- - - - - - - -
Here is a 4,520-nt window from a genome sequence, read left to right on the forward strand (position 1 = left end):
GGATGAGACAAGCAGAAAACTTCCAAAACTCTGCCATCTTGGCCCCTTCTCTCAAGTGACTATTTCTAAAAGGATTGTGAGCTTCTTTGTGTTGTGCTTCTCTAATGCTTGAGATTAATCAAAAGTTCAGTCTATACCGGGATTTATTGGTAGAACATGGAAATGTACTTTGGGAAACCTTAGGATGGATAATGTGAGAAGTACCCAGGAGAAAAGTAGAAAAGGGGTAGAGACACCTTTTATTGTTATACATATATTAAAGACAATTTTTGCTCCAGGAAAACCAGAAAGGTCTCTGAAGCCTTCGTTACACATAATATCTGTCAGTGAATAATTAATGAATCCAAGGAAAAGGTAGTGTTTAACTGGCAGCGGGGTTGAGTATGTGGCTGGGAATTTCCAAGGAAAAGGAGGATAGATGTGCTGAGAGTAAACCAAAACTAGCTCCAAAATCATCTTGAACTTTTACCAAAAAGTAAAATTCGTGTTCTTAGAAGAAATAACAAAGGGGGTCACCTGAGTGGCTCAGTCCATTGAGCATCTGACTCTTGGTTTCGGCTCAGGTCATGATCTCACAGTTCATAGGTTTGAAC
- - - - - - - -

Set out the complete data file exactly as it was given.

Here is a 4,520-nt window from a genome sequence, read left to right on the forward strand (position 1 = left end):
GGATGAGACAAGCAGAAAACTTCCAAAACTCTGCCATCTTGGCCCCTTCTCTCAAGTGACTATTTCTAAAAGGATTGTGAGCTTCTTTGTGTTGTGCTTCTCTAATGCTTGAGATTAATCAAAAGTTCAGTCTATACCGGGATTTATTGGTAGAACATGGAAATGTACTTTGGGAAACCTTAGGATGGATAATGTGAGAAGTACCCAGGAGAAAAGTAGAAAAGGGGTAGAGACACCTTTTATTGTTATACATATATTAAAGACAATTTTTGCTCCAGGAAAACCAGAAAGGTCTCTGAAGCCTTCGTTACACATAATATCTGTCAGTGAATAATTAATGAATCCAAGGAAAAGGTAGTGTTTAACTGGCAGCGGGGTTGAGTATGTGGCTGGGAATTTCCAAGGAAAAGGAGGATAGATGTGCTGAGAGTAAACCAAAACTAGCTCCAAAATCATCTTGAACTTTTACCAAAAAGTAAAATTCGTGTTCTTAGAAGAAATAACAAAGGGGGTCACCTGAGTGGCTCAGTCCATTGAGCATCTGACTCTTGGTTTCGGCTCAGGTCATGATCTCACAGTTCATAGGTTTGAAC